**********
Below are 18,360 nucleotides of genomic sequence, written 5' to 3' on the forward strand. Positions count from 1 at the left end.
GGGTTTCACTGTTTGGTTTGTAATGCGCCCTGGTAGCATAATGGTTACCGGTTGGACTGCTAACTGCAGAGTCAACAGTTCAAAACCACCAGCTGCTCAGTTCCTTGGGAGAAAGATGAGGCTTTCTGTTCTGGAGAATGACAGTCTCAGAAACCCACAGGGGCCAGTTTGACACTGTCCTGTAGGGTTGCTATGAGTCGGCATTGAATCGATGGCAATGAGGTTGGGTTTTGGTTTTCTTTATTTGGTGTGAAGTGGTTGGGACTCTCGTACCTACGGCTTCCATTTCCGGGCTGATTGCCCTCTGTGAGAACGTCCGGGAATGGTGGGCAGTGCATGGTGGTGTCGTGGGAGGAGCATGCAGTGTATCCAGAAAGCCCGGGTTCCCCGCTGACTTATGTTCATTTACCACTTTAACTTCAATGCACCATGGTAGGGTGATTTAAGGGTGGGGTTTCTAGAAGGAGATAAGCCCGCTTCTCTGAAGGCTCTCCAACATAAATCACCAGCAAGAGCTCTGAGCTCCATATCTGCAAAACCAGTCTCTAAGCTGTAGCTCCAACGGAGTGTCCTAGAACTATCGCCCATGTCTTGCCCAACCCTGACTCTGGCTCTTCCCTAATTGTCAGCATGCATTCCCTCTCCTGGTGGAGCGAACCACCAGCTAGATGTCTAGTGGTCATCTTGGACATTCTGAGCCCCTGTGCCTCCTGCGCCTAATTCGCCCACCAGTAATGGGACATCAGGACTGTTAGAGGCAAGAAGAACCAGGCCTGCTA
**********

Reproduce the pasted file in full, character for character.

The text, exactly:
Below are 18,360 nucleotides of genomic sequence, written 5' to 3' on the forward strand. Positions count from 1 at the left end.
GGGTTTCACTGTTTGGTTTGTAATGCGCCCTGGTAGCATAATGGTTACCGGTTGGACTGCTAACTGCAGAGTCAACAGTTCAAAACCACCAGCTGCTCAGTTCCTTGGGAGAAAGATGAGGCTTTCTGTTCTGGAGAATGACAGTCTCAGAAACCCACAGGGGCCAGTTTGACACTGTCCTGTAGGGTTGCTATGAGTCGGCATTGAATCGATGGCAATGAGGTTGGGTTTTGGTTTTCTTTATTTGGTGTGAAGTGGTTGGGACTCTCGTACCTACGGCTTCCATTTCCGGGCTGATTGCCCTCTGTGAGAACGTCCGGGAATGGTGGGCAGTGCATGGTGGTGTCGTGGGAGGAGCATGCAGTGTATCCAGAAAGCCCGGGTTCCCCGCTGACTTATGTTCATTTACCACTTTAACTTCAATGCACCATGGTAGGGTGATTTAAGGGTGGGGTTTCTAGAAGGAGATAAGCCCGCTTCTCTGAAGGCTCTCCAACATAAATCACCAGCAAGAGCTCTGAGCTCCATATCTGCAAAACCAGTCTCTAAGCTGTAGCTCCAACGGAGTGTCCTAGAACTATCGCCCATGTCTTGCCCAACCCTGACTCTGGCTCTTCCCTAATTGTCAGCATGCATTCCCTCTCCTGGTGGAGCGAACCACCAGCTAGATGTCTAGTGGTCATCTTGGACATTCTGAGCCCCTGTGCCTCCTGCGCCTAATTCGCCCACCAGTAATGGGACATCAGGACTGTTAGAGGCAAGAAGAACCAGGCCTGCTA